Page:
I really like my hairdresser. I’ve been going to the same person now for over 15 years and I can say with confidence that I have never had a bad haircut from her. Or highlights, because I do that too. I know quite a bit about her, well if you consider the fact that she has twins and likes to travel to Mexico, “quite a bit”. And I thought she knew quite a bit about me too. Because one of the things that happens when you go to the hairdresser is that you chat a lot. After all, what else are you going to do when you find yourself sitting in a chair for two hours (yes, that’s how long it takes to get highlights in this hair) with the same person standing behind you the entire time. So you talk. About all kinds of things. You talk about your kids, and your holidays, and your Mother, and what you ate for dinner, in a pinch the economy and, because you’re Canadian, the weather. And you would think that for a shallow person this is just about as good as it gets. And it was until I realized that my hairdresser doesn’t really remember anything that we talk about. Which, since I have started thinking about this, has come to make a lot of sense to me and I’m ok with it.
Here’s the thing. I only have one hairdresser who I see approximately every seven to eight weeks. During our time together she tells me stuff and, if you recall from one of my earliest posts, my memory is really not all that bad so it’s not hard for me to remember that her kids have just started high school (I can hardly believe they got so big so fast) and that she takes a yearly vacation to an all-inclusive resort in Puerto Vallarta or some facsimile and the details here don’t matter much because from what I know about “all-inclusives” it really makes no difference where they are since all you’re going to end up talking about is how much people ate and drank while they were there. Conversely, my hairdresser, depending on the day, sees between eight and ten people which means that in any given week she has 40 or 50 souls sitting in her chair, talking to her about their kids, holidays, Mothers, husbands, Mothers-in-law and who knows what else. And if we say that on average, each of those people have their hair done once every six weeks, it means that in the interval between each appointment my hairdresser may have seen somewhere in the vicinity of 240 people. And she has no choice but to listen and pretend that she has a modicum of interest in what each one is saying beyond how many inches of hair should be trimmed and whether you’re sporting ash or strawberry blonde highlights.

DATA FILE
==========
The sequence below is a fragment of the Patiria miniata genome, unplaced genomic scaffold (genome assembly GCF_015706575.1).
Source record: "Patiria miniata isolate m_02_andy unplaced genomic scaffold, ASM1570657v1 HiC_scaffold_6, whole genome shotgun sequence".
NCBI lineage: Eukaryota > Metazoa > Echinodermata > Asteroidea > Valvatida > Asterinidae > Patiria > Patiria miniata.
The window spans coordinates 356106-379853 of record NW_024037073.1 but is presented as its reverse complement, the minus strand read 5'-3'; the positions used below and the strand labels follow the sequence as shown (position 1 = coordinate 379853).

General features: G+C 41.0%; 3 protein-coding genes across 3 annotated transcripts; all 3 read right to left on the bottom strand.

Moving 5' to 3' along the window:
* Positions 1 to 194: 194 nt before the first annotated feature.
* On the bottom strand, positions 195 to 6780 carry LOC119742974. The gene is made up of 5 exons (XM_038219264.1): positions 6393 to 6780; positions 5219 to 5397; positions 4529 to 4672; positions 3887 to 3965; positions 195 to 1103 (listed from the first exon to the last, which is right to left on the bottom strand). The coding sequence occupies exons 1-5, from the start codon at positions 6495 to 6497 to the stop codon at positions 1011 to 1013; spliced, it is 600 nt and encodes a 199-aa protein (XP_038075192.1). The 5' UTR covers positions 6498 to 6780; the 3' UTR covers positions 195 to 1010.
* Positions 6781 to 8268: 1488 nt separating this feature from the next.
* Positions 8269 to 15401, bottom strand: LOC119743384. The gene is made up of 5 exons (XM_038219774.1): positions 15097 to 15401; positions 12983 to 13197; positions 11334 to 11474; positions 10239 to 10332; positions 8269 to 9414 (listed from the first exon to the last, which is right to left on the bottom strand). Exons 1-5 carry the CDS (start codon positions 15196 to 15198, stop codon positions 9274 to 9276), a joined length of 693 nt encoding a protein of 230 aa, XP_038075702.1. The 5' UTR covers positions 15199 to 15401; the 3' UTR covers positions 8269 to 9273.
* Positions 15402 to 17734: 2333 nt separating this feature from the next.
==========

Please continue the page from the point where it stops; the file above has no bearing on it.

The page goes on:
Now I don’t want to be presumptuous here but I’m guessing that only a fraction of these people see my hairdresser outside of getting their hair done and since few would be included on her “friends” list, she has no real obligation to even attempt to recall the stories we relate to her from one visit to the next. I mean to do so would be almost superhuman and beyond all reasonable expectations. Come on now, who would really expect their hairdresser to juggle the massive amounts of data she receives simply because she has chosen an occupation whose residual effect is to have people talk to you incessantly about things you don’t care about? The answer, to what you may have thought was a rhetorical question, is no one. Not one person would expect this of another human being.
So having thought about my conversations with my hairdresser for the past two weeks (I know you noticed that I didn’t post last week and that’s because I was still thinking) I am ok with the fact that when I mention my Brother’s impending nuptials (and that’s happened more than once I’m afraid) she gazes at me rather inquisitively with that “oh, you have a brother?” look in her eyes. Which has led me to two conclusions. The first is that I no longer have to think up new stories to tell my hairdresser because she doesn’t remember them anyway and a couple of really good ones in rotation will suffice. The other is that I think I should have been a hairdresser.
Happy Chanukah and remember that extra blessing as you light the first candle this evening.